4/20/2017
04:30 PM
Kelly Sheridan
Kelly Sheridan
Slideshows
Connect Directly
Twitter
LinkedIn
Google+
RSS
E-Mail
100%
0%

6 Times Hollywood Got Security Right

Hollywood has struggled to portray cybersecurity in a realistic and engaging way. Here are films and TV shows where it succeeded.
Previous
1 of 7
Next

(Image: NiP Photography via Shutterstock)

(Image: NiP Photography via Shutterstock)

Films and TV series have famously blundered their depictions of cybersecurity. NCIS, Scorpion, and CSI: Cyber, are a few examples that made tech pros scratch their heads.

Directors' challenge: security -- and tech plotlines overall -- aren't visually interesting. What's so glamorous about someone sitting at a computer, or a seemingly endless pile of code?

"Historically, Hollywood has struggled with the fact that the nuts and bolts of computing are not very photogenic," says ESET senior security researcher Stephen Cobb. It's tough to create a "rich visual environment" while offering a realistic portrayal of security and hacking.

The classic depiction of Hollywood hacking looks like someone at a computer with amazing graphics dancing across the screen. It's a conversation between two characters that sounds like this:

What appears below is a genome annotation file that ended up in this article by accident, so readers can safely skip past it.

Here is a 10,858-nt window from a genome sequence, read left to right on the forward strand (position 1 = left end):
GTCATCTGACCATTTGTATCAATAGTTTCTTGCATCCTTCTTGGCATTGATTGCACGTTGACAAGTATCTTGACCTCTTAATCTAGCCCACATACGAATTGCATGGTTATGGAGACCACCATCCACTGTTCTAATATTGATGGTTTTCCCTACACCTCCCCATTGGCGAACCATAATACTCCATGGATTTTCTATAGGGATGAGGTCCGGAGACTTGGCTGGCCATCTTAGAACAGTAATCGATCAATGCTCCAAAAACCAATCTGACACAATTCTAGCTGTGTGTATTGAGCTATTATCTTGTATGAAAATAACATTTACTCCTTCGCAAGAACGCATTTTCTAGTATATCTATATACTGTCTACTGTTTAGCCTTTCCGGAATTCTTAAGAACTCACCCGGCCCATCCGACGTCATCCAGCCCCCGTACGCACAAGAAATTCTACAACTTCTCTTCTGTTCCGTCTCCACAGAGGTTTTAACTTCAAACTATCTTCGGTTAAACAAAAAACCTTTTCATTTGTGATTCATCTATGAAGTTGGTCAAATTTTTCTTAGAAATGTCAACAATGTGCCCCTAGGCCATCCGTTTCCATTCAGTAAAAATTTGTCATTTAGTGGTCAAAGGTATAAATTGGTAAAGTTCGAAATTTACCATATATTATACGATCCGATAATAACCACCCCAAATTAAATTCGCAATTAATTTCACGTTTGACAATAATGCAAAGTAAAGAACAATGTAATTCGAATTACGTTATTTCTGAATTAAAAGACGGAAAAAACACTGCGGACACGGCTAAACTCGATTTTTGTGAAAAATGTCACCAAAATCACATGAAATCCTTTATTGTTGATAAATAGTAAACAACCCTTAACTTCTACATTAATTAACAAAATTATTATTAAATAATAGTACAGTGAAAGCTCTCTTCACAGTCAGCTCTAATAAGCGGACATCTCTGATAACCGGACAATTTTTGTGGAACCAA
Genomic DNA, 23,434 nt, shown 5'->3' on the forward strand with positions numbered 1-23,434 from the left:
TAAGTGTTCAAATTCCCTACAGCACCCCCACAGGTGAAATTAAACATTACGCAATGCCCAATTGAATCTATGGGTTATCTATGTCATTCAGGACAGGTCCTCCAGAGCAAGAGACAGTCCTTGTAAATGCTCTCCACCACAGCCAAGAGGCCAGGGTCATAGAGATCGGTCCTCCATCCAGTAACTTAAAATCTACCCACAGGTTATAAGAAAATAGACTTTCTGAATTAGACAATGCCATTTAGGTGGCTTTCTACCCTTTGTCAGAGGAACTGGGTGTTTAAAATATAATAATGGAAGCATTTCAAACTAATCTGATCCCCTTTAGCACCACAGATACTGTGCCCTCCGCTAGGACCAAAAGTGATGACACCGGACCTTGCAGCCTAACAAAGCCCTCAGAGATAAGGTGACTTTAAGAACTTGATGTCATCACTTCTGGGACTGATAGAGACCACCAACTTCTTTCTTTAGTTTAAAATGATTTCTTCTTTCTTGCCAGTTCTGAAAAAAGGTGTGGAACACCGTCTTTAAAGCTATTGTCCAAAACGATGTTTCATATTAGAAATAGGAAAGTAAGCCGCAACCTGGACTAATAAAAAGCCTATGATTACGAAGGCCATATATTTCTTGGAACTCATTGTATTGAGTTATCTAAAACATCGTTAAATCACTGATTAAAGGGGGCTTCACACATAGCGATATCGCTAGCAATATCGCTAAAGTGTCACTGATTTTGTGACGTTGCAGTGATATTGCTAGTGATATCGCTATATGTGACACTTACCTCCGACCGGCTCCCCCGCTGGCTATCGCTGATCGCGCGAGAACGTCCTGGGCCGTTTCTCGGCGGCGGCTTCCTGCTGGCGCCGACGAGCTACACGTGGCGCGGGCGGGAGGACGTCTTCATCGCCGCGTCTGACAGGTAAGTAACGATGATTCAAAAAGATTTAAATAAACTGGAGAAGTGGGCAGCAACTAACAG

"I need someone to hack into the CIA."

"Oh, why didn't you just ask? I can do that."

While some of the fundamental concepts behind security-focused productions have been correct, the tech community has generally disliked how their profession is portrayed because each film or series skews in a different direction.

"Filmmakers say they want to portray hacking as being sexy and cool, but a lot of the time, sitting at a terminal isn't very cool," says Matthew Devost, managing director at Accenture Security and special advisor for the film Blackhat.

Not all films fail to get it right. Here, Cobb and Devost share the films and TV series where security is the focus and there are real takeaways for both security pros and general audiences. These productions may have some overdramatic moments, but they are more realistic than most:

 

Kelly Sheridan is Associate Editor at Dark Reading. She started her career in business tech journalism at Insurance & Technology and most recently reported for InformationWeek, where she covered Microsoft and business IT. Sheridan earned her BA at Villanova University. View Full Bio

Previous
1 of 7
Next
Comment  | 
Email This  | 
Print  | 
RSS
More Insights
Copyright © 2017 UBM Electronics, A UBM company, All rights reserved. Privacy Policy | Terms of Service